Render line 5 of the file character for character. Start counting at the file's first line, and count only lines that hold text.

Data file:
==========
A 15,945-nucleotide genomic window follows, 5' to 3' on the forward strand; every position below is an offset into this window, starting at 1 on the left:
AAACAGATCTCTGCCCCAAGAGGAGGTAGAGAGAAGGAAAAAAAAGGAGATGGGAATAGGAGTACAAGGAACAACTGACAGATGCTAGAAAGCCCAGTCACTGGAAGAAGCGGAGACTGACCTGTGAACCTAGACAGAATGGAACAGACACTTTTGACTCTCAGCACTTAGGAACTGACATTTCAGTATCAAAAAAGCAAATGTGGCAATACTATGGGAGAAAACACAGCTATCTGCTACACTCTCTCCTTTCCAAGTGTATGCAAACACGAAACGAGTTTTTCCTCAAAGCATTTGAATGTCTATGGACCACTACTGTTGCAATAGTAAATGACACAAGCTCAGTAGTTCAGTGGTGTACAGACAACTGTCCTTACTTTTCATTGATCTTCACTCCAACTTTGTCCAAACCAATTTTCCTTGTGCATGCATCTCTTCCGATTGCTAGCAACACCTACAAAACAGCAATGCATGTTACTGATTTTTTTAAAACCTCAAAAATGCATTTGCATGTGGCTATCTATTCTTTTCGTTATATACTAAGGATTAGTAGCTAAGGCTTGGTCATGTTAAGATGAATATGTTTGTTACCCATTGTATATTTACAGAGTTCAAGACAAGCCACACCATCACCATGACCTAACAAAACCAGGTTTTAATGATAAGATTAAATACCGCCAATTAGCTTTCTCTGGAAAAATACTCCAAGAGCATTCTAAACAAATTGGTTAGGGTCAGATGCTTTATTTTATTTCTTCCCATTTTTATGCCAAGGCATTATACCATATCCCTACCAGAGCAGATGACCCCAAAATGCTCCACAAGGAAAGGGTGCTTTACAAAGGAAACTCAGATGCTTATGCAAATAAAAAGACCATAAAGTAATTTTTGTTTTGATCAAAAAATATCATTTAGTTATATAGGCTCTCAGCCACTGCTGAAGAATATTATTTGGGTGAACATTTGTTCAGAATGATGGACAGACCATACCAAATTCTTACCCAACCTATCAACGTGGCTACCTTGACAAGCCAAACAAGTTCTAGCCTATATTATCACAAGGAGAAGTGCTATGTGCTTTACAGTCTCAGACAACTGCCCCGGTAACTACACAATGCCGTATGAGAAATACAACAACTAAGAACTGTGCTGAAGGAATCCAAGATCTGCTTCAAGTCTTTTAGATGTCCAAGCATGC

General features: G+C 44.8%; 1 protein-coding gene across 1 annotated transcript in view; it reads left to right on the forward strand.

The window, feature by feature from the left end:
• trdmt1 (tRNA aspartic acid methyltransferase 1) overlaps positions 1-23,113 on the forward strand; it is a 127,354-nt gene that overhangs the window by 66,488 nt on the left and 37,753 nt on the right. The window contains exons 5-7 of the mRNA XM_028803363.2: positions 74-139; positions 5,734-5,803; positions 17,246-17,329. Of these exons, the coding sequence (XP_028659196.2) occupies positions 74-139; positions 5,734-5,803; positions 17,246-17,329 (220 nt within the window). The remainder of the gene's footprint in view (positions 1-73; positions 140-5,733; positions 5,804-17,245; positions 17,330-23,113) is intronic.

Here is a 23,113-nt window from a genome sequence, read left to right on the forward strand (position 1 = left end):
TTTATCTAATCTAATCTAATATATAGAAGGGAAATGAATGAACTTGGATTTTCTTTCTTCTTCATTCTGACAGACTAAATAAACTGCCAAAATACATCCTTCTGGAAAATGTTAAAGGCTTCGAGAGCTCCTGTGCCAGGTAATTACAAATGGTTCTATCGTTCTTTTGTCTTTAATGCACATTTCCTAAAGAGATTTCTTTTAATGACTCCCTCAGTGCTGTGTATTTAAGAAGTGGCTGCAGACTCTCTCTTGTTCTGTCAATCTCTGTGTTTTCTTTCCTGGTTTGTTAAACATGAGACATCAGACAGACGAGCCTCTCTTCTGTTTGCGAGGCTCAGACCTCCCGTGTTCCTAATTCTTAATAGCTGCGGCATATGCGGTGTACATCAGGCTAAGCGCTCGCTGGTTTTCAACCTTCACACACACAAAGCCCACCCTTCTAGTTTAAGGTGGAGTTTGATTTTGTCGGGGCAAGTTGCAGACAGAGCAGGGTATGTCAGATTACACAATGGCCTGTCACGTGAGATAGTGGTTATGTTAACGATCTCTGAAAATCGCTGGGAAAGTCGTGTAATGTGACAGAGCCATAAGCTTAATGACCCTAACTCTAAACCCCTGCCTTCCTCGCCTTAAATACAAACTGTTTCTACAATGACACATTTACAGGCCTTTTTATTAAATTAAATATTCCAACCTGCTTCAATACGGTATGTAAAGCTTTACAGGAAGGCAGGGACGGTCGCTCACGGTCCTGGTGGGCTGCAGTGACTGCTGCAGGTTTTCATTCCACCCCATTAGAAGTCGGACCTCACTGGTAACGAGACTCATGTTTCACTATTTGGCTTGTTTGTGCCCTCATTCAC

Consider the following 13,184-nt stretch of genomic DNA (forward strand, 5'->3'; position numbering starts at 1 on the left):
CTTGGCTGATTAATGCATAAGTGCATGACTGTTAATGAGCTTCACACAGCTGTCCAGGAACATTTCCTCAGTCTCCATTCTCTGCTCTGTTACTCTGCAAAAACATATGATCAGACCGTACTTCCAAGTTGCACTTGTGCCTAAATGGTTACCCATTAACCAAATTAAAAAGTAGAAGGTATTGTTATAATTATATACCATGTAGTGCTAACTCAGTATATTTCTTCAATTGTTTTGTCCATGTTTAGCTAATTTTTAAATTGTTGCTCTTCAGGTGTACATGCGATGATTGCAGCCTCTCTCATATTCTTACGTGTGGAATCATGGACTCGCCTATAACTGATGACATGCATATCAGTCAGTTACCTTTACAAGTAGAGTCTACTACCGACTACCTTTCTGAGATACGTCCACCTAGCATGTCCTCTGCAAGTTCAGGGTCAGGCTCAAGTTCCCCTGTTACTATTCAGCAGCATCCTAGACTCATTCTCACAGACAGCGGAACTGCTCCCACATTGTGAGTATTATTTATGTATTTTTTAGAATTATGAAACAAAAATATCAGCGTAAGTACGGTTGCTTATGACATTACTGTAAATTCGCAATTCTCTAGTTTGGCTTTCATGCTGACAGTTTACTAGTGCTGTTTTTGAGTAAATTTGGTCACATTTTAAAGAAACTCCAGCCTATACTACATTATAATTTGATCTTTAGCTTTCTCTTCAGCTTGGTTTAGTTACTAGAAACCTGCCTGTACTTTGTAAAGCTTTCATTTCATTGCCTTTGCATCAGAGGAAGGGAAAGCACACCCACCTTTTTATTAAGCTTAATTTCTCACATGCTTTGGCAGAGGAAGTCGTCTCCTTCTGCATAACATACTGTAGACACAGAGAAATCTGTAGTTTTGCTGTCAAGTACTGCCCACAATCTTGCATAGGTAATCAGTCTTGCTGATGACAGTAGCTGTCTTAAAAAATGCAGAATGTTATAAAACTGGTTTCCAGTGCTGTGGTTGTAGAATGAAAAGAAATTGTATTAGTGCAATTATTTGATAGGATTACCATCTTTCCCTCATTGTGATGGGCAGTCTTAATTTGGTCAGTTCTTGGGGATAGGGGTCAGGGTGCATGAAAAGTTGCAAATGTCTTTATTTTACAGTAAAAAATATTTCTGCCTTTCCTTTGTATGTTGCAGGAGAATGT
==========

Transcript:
• trdmt1 (tRNA aspartic acid methyltransferase 1) overlaps positions 1-23,113 on the forward strand; it is a 127,354-nt gene that overhangs the window by 66,488 nt on the left and 37,753 nt on the right. The window contains exons 5-7 of the mRNA XM_028803363.2: positions 74-139; positions 5,734-5,803; positions 17,246-17,329. Of these exons, the coding sequence (XP_028659196.2) occupies positions 74-139; positions 5,734-5,803; positions 17,246-17,329 (220 nt within the window). The remainder of the gene's footprint in view (positions 1-73; positions 140-5,733; positions 5,804-17,245; positions 17,330-23,113) is intronic.